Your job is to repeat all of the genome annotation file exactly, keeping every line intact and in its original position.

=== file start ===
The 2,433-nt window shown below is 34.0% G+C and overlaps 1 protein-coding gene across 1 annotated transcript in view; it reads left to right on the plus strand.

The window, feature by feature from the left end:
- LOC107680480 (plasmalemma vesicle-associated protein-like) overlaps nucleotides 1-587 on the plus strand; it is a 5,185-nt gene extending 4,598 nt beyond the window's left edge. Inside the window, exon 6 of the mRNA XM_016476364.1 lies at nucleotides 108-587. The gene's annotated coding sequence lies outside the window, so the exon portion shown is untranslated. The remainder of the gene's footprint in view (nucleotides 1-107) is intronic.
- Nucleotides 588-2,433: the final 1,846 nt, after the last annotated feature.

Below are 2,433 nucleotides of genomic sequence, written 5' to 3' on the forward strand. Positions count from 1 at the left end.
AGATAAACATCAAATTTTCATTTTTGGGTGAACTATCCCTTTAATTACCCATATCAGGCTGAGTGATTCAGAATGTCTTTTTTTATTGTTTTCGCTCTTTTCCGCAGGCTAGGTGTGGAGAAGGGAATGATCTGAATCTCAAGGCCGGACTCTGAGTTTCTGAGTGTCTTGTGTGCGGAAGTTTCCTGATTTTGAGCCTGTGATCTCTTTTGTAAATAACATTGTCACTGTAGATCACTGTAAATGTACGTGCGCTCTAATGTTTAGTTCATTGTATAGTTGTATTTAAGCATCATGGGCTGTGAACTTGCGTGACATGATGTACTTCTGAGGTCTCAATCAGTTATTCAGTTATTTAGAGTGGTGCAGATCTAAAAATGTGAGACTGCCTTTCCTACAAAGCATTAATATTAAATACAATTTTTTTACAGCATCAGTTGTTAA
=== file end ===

The 2,433-nt window shown below is 34.0% G+C and overlaps 1 protein-coding gene across 1 annotated transcript in view; it reads left to right on the plus strand.

The window, feature by feature from the left end:
- LOC107680480 (plasmalemma vesicle-associated protein-like) overlaps nucleotides 1-587 on the plus strand; it is a 5,185-nt gene extending 4,598 nt beyond the window's left edge. Inside the window, exon 6 of the mRNA XM_016476364.1 lies at nucleotides 108-587. The gene's annotated coding sequence lies outside the window, so the exon portion shown is untranslated. The remainder of the gene's footprint in view (nucleotides 1-107) is intronic.
- Nucleotides 588-2,433: the final 1,846 nt, after the last annotated feature.

Below are 2,433 nucleotides of genomic sequence, written 5' to 3' on the forward strand. Positions count from 1 at the left end.
AGATAAACATCAAATTTTCATTTTTGGGTGAACTATCCCTTTAATTACCCATATCAGGCTGAGTGATTCAGAATGTCTTTTTTTATTGTTTTCGCTCTTTTCCGCAGGCTAGGTGTGGAGAAGGGAATGATCTGAATCTCAAGGCCGGACTCTGAGTTTCTGAGTGTCTTGTGTGCGGAAGTTTCCTGATTTTGAGCCTGTGATCTCTTTTGTAAATAACATTGTCACTGTAGATCACTGTAAATGTACGTGCGCTCTAATGTTTAGTTCATTGTATAGTTGTATTTAAGCATCATGGGCTGTGAACTTGCGTGACATGATGTACTTCTGAGGTCTCAATCAGTTATTCAGTTATTTAGAGTGGTGCAGATCTAAAAATGTGAGACTGCCTTTCCTACAAAGCATTAATATTAAATACAATTTTTTTACAGCATCAGTTGTTAA